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"Gypsies to move from Blackpool Sands"
This process of packing up took an unconscionable time to accomplish apparently, for six weeks later most of the Gypsies were still there, and still dukerin' too in spite of the belated and somewhat inconsistent prosecution of April 14. An attempt was made to secure exemption from the ban for some of those who were born on the sands, notably the descendants of Sarah and Ned Boswell, whilst later in
the year — in November — Mrs. Franklin addressed the following appeal to the King on behalf of all the Gypsies on the South Shore : —

' To His Majesty, — I am very sorry to have to trouble you, but it is for a cause of necessity. It concerns all the gipsies at Blackpool. We have been resident here for the past forty years, and have always been encamped on one jjlot
of ground. We all pay £20 to £25 for the season, and also pay rates and taxes. Our tents were the first things on the show ground, and now they want to get rid of us by giving us only one week's notice.
' It is very hard for us all. It is driving us from our homes after being here for so many years. Most of our children have been born, christened, and educated here. We appeal to His Majesty for his kind help and sympathy. We are English gipsies, and we look to our King for justice. — Your humble servant,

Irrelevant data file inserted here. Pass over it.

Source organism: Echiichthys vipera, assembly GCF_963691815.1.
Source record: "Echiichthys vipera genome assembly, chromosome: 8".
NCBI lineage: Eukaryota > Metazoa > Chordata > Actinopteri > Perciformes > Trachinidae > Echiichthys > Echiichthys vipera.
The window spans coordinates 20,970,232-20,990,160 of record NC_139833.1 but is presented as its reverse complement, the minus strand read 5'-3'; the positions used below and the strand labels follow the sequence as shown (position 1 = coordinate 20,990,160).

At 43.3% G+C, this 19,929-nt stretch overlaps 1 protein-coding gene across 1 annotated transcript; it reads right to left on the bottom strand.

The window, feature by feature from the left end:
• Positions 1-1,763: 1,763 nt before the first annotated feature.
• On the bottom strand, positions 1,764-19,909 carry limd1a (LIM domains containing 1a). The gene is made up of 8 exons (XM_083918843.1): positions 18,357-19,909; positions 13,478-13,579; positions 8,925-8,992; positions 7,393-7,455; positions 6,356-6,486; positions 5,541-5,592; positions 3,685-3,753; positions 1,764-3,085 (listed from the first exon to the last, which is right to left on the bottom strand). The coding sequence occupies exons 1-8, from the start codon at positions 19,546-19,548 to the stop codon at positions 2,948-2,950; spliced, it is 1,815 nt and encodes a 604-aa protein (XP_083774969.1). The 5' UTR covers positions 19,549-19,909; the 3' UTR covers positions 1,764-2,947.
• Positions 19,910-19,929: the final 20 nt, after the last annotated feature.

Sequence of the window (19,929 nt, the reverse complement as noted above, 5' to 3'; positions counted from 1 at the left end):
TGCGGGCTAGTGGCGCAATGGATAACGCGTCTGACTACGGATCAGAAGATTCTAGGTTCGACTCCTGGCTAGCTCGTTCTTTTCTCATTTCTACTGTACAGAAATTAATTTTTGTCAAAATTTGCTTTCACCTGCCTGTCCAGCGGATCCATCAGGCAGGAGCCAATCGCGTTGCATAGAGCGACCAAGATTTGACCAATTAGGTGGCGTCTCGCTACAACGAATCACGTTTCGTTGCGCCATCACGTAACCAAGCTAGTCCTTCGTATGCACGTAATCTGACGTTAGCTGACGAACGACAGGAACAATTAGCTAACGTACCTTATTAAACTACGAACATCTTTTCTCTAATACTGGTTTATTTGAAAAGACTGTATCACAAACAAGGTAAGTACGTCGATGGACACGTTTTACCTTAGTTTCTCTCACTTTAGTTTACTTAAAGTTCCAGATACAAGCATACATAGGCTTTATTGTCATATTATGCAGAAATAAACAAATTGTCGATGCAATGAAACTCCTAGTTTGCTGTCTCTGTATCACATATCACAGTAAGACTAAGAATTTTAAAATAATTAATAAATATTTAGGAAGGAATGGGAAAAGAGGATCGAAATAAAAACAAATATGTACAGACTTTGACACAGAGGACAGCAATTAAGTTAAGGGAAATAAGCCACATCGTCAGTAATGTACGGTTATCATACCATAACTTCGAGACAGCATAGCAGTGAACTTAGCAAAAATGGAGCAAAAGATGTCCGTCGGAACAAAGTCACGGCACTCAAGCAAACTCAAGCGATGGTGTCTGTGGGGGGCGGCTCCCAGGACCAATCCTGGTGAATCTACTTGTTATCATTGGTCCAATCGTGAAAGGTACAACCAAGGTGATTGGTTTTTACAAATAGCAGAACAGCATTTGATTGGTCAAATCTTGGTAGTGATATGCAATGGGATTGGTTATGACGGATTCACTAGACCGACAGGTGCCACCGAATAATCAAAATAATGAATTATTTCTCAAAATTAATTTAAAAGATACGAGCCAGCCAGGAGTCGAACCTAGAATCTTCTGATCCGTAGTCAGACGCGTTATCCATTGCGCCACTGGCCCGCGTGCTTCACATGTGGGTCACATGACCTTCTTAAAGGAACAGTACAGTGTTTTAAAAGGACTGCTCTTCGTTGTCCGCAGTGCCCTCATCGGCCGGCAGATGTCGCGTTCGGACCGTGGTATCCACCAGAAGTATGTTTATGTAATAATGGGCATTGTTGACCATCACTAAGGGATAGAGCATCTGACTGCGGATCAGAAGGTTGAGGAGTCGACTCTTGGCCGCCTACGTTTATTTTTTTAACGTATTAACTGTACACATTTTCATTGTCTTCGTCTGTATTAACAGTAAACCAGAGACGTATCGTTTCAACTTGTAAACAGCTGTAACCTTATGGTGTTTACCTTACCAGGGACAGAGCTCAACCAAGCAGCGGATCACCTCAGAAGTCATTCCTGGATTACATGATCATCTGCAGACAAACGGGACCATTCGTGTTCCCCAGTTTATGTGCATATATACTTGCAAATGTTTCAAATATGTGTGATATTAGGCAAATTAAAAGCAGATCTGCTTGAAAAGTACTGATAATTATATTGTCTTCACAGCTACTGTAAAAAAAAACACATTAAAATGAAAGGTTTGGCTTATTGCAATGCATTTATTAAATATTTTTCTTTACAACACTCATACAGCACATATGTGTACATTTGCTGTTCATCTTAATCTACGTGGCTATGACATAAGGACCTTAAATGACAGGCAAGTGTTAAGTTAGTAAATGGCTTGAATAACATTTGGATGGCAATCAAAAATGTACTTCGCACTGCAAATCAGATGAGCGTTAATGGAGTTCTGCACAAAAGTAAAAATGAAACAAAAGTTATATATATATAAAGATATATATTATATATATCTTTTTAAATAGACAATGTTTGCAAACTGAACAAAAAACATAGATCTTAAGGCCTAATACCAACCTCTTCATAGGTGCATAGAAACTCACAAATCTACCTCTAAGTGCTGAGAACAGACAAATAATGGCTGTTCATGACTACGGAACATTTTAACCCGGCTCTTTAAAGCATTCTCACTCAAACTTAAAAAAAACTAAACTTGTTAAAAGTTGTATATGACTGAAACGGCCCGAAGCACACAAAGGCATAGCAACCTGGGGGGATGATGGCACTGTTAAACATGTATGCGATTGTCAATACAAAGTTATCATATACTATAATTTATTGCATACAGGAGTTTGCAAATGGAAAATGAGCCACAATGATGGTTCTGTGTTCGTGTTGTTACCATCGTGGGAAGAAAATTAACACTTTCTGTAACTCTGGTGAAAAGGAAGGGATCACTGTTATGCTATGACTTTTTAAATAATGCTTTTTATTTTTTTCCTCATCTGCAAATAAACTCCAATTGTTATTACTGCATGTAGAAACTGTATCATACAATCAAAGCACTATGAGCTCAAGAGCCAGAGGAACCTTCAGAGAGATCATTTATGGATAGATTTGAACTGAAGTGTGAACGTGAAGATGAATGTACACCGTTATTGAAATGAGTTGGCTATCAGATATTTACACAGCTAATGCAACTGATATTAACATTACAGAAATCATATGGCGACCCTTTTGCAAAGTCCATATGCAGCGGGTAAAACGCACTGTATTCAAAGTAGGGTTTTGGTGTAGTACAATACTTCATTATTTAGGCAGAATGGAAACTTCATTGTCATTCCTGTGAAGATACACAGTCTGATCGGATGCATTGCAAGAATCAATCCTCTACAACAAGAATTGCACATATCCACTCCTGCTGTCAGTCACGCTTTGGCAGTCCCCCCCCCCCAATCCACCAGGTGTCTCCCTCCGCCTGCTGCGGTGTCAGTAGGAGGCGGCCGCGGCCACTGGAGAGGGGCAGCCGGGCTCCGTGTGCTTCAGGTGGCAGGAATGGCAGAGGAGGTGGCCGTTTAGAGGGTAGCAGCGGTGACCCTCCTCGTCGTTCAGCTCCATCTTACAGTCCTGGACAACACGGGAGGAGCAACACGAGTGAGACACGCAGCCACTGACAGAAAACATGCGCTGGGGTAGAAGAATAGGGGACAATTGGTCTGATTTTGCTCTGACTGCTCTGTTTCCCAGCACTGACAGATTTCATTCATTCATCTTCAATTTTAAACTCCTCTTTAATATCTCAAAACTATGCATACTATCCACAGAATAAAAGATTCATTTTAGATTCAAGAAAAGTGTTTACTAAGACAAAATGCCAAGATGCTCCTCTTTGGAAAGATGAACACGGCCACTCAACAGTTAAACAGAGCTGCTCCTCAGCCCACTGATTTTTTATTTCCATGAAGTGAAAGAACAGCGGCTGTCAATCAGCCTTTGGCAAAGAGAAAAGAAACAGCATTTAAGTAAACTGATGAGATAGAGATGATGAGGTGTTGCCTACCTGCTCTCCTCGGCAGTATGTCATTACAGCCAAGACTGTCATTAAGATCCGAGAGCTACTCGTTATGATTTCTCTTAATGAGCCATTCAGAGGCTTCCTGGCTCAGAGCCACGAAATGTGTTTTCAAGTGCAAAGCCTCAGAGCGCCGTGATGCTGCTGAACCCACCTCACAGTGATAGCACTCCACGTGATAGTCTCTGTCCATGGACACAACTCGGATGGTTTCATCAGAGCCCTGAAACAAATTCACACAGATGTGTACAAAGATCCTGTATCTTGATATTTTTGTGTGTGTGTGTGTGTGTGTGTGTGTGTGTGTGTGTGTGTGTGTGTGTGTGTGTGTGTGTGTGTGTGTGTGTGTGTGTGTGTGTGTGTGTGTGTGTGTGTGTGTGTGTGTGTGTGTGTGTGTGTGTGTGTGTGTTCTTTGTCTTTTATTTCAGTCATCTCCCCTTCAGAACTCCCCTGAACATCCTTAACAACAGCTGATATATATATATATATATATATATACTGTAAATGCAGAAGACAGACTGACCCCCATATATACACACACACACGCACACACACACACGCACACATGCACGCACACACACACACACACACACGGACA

(Signed), Mrs. Franklin."
His Majesty (through his Secretary) replied that Mrs. Franklin's letter had been passed on to the Local Government Board for inquiries to be made. What was the ultimate fate of the Blackpool Gypsies the Press-cuttings for 1909 do not state, but it is common knowledge that Gypsy Sarah's descendants alone succeeded in retaining their pitch on the sands. Some of the rest took houses in Blackpool, others secured places on which to stand their vans and put up their tents on the outskirts of the town, whilst Noah and Oscar Young and Bendigo Lee removed with their families to Preston. Next summer, however, most of them continued to ply their trade on the sands, although they were not allowed to camp there.

The trivial offences of the fifteen Hampshire Gypsies, Richard Sheen and Alice Day (damaging turf in New Forest and Gadshill Wood), Ernest Smith (pony astray at Yateley),
Margaret Stone and Tom Loveridge (no name on vans at Crookham), John Ayres (obscene language at Crookham), Maurice Ayres (obscene language at Deadwater),
Charlie Green (poaching at Kingsworthy), Alice Day (theft of game-eggs at Broughton), Amos Wells (horses astray at Medstead), Henry and Mary Rogers and Esther Rawlings (bad language at Tadley), and James and Edward Lamb and
Nipton Hibberd (killing a pheasant in close season at Hickfield), who were convicted at various dates from the middle of April to the end of May.
Perhaps the triviality of the crimes was due to the influence of the New Forest Gipsy Mission, which, in addition to its spiritual ministrations, assisted fifty families with parcels of warm clothing, provided two families with ponies, four
with hawkers' licences, and several with money for the journey to the hop-fields. Since the work began it has induced over forty couples to marry.

On the 29th of April, too, Stephen Hewitt (husband of Pamela Smith) of Great Yarmouth, and John Taylor of Hopton, were fined at Woodbridge for turning their horses onto growing grass — or, in more familiar language, poovin' the grai. This